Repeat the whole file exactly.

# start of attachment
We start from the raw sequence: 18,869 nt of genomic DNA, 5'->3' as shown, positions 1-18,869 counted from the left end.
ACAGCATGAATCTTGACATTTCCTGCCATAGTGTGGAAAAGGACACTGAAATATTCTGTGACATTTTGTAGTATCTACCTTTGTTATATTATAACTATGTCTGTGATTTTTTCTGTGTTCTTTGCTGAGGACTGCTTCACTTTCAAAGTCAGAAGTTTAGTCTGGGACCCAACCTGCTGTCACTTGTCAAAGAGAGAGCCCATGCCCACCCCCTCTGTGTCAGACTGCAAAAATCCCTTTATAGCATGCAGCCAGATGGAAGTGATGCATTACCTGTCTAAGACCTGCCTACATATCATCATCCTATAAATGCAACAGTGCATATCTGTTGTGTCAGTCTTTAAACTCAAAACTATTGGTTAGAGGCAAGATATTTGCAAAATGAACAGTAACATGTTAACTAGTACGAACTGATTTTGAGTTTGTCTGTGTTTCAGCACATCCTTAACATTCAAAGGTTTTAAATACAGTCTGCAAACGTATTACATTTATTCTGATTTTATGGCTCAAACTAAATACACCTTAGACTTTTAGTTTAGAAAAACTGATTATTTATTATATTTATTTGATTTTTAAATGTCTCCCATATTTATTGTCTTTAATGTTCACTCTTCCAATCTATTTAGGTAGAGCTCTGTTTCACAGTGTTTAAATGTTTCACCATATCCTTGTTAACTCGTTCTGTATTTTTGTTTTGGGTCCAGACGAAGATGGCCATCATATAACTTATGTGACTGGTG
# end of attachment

We start from the raw sequence: 18,869 nt of genomic DNA, 5'->3' as shown, positions 1-18,869 counted from the left end.
ACAGCATGAATCTTGACATTTCCTGCCATAGTGTGGAAAAGGACACTGAAATATTCTGTGACATTTTGTAGTATCTACCTTTGTTATATTATAACTATGTCTGTGATTTTTTCTGTGTTCTTTGCTGAGGACTGCTTCACTTTCAAAGTCAGAAGTTTAGTCTGGGACCCAACCTGCTGTCACTTGTCAAAGAGAGAGCCCATGCCCACCCCCTCTGTGTCAGACTGCAAAAATCCCTTTATAGCATGCAGCCAGATGGAAGTGATGCATTACCTGTCTAAGACCTGCCTACATATCATCATCCTATAAATGCAACAGTGCATATCTGTTGTGTCAGTCTTTAAACTCAAAACTATTGGTTAGAGGCAAGATATTTGCAAAATGAACAGTAACATGTTAACTAGTACGAACTGATTTTGAGTTTGTCTGTGTTTCAGCACATCCTTAACATTCAAAGGTTTTAAATACAGTCTGCAAACGTATTACATTTATTCTGATTTTATGGCTCAAACTAAATACACCTTAGACTTTTAGTTTAGAAAAACTGATTATTTATTATATTTATTTGATTTTTAAATGTCTCCCATATTTATTGTCTTTAATGTTCACTCTTCCAATCTATTTAGGTAGAGCTCTGTTTCACAGTGTTTAAATGTTTCACCATATCCTTGTTAACTCGTTCTGTATTTTTGTTTTGGGTCCAGACGAAGATGGCCATCATATAACTTATGTGACTGGTG